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Rush Limbaugh: If ad boycott expands, can he survive?

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Ron Edmonds/AP/File

(Read caption) In this 2009 file photo, conservative talk show host Rush Limbaugh talks with guests in the East Room of the White House in Washington. Mr. Limbaugh has apologized twice for inappropriate remarks about a Georgetown University law student, but advertisers continue to distance themselves from the show.

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[Editor's note: This story has been updated as more companies have pulled their ads.]

The outcry over right-wing radio personality Rush Limbaugh’s rude comments on a law student’s sex life has cost him at least 19 advertisers. Some have dropped their specific ad buys on the show, at least five others have suspended their ads, even after he apologized twice. Other companies, whose media buys happened to place their ads during Mr. Limbaugh's show, have publicly stated that they are ensuring that they don't appear there again.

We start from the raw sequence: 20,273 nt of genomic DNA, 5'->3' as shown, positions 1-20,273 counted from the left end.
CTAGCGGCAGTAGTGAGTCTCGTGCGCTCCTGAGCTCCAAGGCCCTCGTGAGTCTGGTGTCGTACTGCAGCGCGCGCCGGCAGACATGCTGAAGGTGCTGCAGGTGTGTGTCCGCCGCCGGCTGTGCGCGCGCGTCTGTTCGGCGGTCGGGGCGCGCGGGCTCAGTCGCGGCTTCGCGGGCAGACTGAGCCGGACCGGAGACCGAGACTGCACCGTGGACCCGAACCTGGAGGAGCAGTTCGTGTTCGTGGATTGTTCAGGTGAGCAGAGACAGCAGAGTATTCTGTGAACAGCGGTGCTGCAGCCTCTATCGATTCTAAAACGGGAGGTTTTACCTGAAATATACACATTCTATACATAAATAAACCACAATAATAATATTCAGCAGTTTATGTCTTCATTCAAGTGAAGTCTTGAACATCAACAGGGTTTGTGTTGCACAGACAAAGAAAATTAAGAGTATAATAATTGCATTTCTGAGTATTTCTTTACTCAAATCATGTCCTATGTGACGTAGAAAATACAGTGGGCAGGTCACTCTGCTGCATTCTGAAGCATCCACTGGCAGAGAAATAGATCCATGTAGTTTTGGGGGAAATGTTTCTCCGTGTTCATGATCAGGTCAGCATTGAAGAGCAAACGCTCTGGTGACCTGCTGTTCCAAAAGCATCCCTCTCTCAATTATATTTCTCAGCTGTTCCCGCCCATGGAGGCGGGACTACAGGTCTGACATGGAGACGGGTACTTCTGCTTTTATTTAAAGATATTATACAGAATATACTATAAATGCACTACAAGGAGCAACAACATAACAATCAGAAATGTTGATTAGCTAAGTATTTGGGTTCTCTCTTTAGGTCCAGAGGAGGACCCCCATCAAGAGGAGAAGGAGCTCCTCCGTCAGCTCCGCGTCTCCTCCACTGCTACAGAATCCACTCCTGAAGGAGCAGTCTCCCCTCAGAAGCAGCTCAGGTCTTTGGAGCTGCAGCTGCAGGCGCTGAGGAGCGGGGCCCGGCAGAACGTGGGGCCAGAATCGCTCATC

How much more erosion of his advertising base can he afford?

Probably a lot more, if he can hold onto his audience and survive the immediate reaction from shareholders of Clear Channel, which produces the show.

"As long as the Limbaugh show maintains its ratings and notoriety, there will be advertisers eager to utilize it," writes Michael Harrison, publisher of industry trade magazine, Talkers, in an e-mail. “I would imagine Clear Channel is already picking up new sponsors to replace the ones that have publicly defected and I wouldn't be surprised if some of those that have cancelled come back after the dust has settled.... The American advertising industry is not necessarily known for its taste or dignity.” 

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